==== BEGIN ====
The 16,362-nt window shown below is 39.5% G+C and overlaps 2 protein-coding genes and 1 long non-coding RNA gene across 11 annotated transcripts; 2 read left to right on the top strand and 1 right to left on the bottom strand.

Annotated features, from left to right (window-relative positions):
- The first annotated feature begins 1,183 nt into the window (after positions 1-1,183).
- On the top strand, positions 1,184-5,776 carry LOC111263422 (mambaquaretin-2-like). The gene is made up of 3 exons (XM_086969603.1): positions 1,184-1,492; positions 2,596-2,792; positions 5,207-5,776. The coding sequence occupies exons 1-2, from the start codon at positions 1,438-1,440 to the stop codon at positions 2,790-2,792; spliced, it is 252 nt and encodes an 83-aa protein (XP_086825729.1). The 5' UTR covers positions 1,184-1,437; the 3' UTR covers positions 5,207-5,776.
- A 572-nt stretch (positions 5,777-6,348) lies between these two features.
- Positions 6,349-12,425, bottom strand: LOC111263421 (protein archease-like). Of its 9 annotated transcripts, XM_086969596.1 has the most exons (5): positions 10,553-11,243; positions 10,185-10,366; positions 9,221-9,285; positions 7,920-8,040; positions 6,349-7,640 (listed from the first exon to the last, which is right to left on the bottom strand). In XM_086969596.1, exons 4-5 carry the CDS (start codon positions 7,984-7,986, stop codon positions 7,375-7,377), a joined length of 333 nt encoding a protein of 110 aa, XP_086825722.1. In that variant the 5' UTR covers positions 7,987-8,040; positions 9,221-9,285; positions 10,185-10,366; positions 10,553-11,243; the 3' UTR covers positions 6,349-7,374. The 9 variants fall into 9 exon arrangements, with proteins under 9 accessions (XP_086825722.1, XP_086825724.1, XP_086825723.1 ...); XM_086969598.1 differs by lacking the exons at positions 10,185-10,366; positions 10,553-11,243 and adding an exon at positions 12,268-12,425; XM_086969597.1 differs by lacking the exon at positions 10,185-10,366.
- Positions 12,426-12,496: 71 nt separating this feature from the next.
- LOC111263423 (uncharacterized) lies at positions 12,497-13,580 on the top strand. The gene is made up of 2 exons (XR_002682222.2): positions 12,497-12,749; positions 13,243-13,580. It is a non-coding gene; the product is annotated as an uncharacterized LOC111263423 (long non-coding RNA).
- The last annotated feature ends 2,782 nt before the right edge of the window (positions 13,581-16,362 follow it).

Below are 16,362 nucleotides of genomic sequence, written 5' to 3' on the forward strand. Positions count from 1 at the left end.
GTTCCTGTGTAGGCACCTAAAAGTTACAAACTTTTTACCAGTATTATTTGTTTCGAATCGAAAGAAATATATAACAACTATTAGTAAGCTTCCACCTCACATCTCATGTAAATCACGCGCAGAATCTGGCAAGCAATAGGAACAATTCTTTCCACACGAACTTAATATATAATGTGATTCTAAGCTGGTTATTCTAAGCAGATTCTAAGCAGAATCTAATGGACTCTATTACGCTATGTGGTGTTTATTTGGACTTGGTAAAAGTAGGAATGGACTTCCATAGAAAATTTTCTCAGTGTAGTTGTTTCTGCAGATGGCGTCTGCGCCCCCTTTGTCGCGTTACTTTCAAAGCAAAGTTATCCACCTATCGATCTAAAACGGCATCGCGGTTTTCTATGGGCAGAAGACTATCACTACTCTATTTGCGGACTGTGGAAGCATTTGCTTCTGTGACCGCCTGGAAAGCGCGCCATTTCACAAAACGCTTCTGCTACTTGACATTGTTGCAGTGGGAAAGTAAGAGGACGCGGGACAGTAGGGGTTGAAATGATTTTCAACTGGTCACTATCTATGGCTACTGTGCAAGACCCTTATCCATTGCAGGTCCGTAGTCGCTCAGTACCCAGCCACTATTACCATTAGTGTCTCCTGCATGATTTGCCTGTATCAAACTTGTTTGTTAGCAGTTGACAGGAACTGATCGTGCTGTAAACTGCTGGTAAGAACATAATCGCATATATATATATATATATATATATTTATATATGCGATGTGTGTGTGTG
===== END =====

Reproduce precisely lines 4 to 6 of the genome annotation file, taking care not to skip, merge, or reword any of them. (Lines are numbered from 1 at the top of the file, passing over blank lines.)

- On the top strand, positions 1,184-5,776 carry LOC111263422 (mambaquaretin-2-like). The gene is made up of 3 exons (XM_086969603.1): positions 1,184-1,492; positions 2,596-2,792; positions 5,207-5,776. The coding sequence occupies exons 1-2, from the start codon at positions 1,438-1,440 to the stop codon at positions 2,790-2,792; spliced, it is 252 nt and encodes an 83-aa protein (XP_086825729.1). The 5' UTR covers positions 1,184-1,437; the 3' UTR covers positions 5,207-5,776.
- A 572-nt stretch (positions 5,777-6,348) lies between these two features.
- Positions 6,349-12,425, bottom strand: LOC111263421 (protein archease-like). Of its 9 annotated transcripts, XM_086969596.1 has the most exons (5): positions 10,553-11,243; positions 10,185-10,366; positions 9,221-9,285; positions 7,920-8,040; positions 6,349-7,640 (listed from the first exon to the last, which is right to left on the bottom strand). In XM_086969596.1, exons 4-5 carry the CDS (start codon positions 7,984-7,986, stop codon positions 7,375-7,377), a joined length of 333 nt encoding a protein of 110 aa, XP_086825722.1. In that variant the 5' UTR covers positions 7,987-8,040; positions 9,221-9,285; positions 10,185-10,366; positions 10,553-11,243; the 3' UTR covers positions 6,349-7,374. The 9 variants fall into 9 exon arrangements, with proteins under 9 accessions (XP_086825722.1, XP_086825724.1, XP_086825723.1 ...); XM_086969598.1 differs by lacking the exons at positions 10,185-10,366; positions 10,553-11,243 and adding an exon at positions 12,268-12,425; XM_086969597.1 differs by lacking the exon at positions 10,185-10,366.